More than just a game: Basketball, cheerleading camp teaches valuable life lessons

Published 12:10 am Wednesday, July 5, 2023

SALISBURY — Becoming a high-character person takes more skills than dribbling a basketball, but the founders of a summer camp are blending those on-the-court strategies into important off-the-court lessons.

Last week was the 8th annual Families and Communities Together basketball and cheerleading camp. It was held at Livingstone College.

“We have been blessed with a good group of coaches and counselors and an outstanding group of young people,” said coach Andrew Mitchell.

In one capacity or another, Mitchell has been coaching for more than three decades. His accolades include various championships with the women’s basketball team at Livingstone College and from stints at Salisbury and North Rowan high schools. He also played at Catawba College, so he knows about developing the fundamentals.

“You probably won’t find one of these (kids) out here who is a superstar, but we see the potential in a lot of them to become young superstars,” Mitchell said. “It was a small group, so we can give them a lot of individual attention.”

While figuring out the proper chest pass and how to space the floor is integral to improving their game, the camp also directs the kids to other life lessons.

“We told them we weren’t concerned with who could make the most shots,” Mitchell said. “We were concerned with who could get their teammate a good shot. Those are some of the things we focus on that help build good character.”

Having the right attitude will take most, if not all, of the campers farther in life than a smooth jump shot.

“We want them to be high-character people so that when they leave out of here, other people want to be associated with them,” Mitchell said. “We told them that a bad attitude will keep people from wanting to be around you. Your attitude should draw people in. For the rest of their lives, that will help them get and keep really good jobs and help them keep a good spouse. Whatever you become in life, we want them to be a high-character person.”

Shirley Holt was one of the people who helped get the camp off the ground.

“When we started the camp, we were trying to do something for the kids in the Zion Hills apartment because our two churches (Soldiers Memorial African Methodist Episcopal Zion Church and Moores Chapel African Methodist Episcopal Zion Church) are co-owners of those apartments,” Holt said. “The things we were doing, we decided that all the kids could benefit from that, not just the Zion Hills kids.”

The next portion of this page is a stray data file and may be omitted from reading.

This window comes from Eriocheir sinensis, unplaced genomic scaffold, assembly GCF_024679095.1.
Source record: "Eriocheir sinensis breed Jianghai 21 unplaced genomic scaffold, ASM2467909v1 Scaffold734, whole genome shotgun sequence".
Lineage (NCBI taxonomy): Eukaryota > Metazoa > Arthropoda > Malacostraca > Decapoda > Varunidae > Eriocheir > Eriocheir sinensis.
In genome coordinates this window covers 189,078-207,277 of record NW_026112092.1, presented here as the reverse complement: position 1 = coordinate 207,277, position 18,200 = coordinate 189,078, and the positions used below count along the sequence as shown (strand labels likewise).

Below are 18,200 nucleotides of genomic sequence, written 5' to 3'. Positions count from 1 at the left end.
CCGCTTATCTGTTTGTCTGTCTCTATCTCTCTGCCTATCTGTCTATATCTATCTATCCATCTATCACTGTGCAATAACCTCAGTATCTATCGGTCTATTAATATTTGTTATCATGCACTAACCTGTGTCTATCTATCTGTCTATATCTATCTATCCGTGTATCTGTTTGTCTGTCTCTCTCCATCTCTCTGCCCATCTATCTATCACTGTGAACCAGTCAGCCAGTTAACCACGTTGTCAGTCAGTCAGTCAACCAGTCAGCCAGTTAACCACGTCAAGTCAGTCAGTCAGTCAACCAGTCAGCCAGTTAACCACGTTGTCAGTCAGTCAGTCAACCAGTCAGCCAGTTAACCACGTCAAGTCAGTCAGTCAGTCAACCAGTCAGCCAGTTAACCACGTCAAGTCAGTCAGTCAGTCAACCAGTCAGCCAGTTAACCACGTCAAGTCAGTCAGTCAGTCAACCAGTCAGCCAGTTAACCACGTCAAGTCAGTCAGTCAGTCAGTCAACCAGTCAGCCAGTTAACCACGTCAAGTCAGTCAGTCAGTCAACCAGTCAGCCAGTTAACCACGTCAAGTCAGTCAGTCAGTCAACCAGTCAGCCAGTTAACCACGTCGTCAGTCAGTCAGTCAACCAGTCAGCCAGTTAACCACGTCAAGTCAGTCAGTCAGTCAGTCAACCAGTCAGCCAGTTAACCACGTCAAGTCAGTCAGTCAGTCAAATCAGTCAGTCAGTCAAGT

Holt indicated that what began as a food service program quickly transitioned to doing enrichment activities.

“We noticed many of them were behind in reading, so we started with reading camp first, and then it led to basketball,” Holt said. “(During reading camp), we expose them to reading comprehension and teach some phonics so they can learn how to break some words down and do interpretation when it doesn’t directly have an answer, like if the leaves are falling off the tree, what season is it.”

Mitchell added, “It’s about being a student first. If you are not eligible, you cannot play. We want them to strive to make As and Bs. If you get a C and you did the very best you can do, we can accept that, but no one should make an F.”

The camp features young adult coaches, many of whom came up through the camp themselves.

“We want our instructors to put in there that they once sat in the same positions as the kids,” Mitchell said. “They got to where they are by working hard. They all have a story to tell, and we want the kids to see the coaches and know they can get to a higher level by being a high-character person.”

For one of the coaches, Jordan Oglesby, it felt like time to return the favor for all he learned as a youngster at the camp.

“It was my first time coaching,” Oglesby said. “I hope to see a lot of the kids come back.”

Carrying on that mantle meant a lot for the former camper turned coach.

“I walked every day just to make sure that I made it each time and to make sure they have someone to teach them what I learned because I was in the same camp when I was the same age,” Oglesby said. “It made me feel good for real. It’s probably the best thing I did all year.”

Oglesby mentioned that he plans to follow some of the campers as they take their next steps on their middle-school teams.

“I really connected with the kids,” Oglesby said.

The toughest challenge for Oglesby was being a neutral observer when it was his turn to referee.

“I was the referee and the coach, so I was running right there beside them during the games,” Oglesby said. “It was hard not to cheer them on.”